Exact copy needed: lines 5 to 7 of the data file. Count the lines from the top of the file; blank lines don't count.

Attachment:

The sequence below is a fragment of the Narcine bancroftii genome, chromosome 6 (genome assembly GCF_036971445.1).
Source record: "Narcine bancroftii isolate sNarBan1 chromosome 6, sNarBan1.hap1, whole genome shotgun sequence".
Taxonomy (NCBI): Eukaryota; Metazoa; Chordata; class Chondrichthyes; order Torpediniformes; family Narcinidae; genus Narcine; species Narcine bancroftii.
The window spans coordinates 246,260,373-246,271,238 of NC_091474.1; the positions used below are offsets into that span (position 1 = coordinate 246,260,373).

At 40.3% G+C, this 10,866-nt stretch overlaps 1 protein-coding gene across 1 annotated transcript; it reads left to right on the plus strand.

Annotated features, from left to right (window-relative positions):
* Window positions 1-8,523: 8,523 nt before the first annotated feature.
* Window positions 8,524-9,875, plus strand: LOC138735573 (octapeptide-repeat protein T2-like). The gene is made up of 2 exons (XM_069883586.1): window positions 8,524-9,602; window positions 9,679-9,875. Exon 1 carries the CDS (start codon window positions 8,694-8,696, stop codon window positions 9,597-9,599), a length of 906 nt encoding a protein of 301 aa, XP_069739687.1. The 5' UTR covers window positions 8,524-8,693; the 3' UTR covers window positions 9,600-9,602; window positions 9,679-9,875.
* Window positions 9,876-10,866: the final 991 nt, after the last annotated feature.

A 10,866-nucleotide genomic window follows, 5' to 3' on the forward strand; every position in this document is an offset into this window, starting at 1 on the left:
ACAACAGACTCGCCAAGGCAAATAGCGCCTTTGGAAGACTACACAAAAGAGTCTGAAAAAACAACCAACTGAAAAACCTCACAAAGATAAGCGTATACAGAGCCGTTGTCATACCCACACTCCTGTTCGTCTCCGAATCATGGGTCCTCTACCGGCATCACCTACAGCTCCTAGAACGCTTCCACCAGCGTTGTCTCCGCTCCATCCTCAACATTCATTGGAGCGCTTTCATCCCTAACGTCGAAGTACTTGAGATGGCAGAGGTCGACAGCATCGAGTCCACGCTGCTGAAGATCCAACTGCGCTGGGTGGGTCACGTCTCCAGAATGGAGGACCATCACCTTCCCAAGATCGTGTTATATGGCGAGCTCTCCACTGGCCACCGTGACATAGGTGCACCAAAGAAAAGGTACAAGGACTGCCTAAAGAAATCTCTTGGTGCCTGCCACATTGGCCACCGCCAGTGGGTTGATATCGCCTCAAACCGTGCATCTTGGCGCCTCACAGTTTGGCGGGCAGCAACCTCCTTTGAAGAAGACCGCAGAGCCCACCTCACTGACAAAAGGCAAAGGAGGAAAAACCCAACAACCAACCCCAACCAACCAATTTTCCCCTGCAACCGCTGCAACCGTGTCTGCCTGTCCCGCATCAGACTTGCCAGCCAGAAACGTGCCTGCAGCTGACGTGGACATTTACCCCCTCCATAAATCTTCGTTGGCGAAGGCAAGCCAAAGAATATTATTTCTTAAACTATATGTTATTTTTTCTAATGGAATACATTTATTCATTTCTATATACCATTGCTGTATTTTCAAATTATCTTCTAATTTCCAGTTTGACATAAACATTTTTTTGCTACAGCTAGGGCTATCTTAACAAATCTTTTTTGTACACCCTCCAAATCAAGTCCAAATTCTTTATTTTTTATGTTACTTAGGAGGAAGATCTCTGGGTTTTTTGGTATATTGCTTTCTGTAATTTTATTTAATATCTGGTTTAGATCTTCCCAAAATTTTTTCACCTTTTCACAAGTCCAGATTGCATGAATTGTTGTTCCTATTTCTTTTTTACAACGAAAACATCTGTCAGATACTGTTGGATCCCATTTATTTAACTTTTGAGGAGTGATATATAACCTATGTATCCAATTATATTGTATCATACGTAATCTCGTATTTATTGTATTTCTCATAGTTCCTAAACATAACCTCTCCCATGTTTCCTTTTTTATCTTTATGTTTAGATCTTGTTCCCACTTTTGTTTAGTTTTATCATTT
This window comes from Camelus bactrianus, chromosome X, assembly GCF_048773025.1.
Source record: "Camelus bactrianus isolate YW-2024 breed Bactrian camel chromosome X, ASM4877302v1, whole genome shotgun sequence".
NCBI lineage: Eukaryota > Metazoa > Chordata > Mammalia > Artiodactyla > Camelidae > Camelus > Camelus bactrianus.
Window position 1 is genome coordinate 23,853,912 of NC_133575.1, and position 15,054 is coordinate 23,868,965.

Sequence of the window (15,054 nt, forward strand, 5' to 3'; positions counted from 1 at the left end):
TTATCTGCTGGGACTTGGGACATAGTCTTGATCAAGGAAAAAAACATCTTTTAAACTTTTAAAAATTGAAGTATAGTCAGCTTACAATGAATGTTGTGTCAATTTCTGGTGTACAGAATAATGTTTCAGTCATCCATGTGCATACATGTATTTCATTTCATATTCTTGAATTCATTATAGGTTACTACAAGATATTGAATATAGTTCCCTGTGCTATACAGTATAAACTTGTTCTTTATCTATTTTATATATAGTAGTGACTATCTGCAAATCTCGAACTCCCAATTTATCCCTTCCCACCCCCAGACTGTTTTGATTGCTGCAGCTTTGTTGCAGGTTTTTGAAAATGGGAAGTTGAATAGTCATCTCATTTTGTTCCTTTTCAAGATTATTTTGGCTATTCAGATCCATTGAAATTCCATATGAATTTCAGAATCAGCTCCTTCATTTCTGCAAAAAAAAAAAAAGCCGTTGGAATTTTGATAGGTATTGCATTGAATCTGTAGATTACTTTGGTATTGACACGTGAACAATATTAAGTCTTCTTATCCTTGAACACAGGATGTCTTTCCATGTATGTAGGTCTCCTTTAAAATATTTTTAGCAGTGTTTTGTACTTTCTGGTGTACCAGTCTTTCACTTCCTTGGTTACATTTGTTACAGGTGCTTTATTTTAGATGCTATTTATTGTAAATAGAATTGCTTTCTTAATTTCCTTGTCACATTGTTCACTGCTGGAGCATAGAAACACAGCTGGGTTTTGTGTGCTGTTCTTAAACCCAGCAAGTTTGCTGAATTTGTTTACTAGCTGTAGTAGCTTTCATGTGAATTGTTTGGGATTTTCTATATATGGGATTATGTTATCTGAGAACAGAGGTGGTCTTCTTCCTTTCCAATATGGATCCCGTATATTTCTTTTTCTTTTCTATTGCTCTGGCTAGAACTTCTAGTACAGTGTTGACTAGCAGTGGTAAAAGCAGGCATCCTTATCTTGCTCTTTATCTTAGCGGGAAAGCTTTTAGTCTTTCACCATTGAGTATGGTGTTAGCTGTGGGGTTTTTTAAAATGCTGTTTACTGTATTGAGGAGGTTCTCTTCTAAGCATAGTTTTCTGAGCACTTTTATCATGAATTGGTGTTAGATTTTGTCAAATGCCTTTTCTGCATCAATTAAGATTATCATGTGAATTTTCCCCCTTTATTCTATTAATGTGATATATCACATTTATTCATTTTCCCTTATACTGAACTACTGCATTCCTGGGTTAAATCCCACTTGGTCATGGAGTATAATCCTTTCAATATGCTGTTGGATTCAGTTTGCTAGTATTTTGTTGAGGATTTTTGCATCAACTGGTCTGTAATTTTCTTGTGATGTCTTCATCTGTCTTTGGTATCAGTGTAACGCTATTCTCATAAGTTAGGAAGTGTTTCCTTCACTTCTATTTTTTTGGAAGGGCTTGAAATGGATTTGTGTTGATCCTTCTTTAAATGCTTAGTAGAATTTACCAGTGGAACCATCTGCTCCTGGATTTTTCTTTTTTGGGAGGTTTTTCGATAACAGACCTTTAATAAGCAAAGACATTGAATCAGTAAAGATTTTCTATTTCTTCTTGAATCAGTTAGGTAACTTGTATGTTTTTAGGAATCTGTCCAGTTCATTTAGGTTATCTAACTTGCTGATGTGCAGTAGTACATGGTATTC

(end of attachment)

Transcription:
At 40.3% G+C, this 10,866-nt stretch overlaps 1 protein-coding gene across 1 annotated transcript; it reads left to right on the plus strand.

Annotated features, from left to right (window-relative positions):
* Window positions 1-8,523: 8,523 nt before the first annotated feature.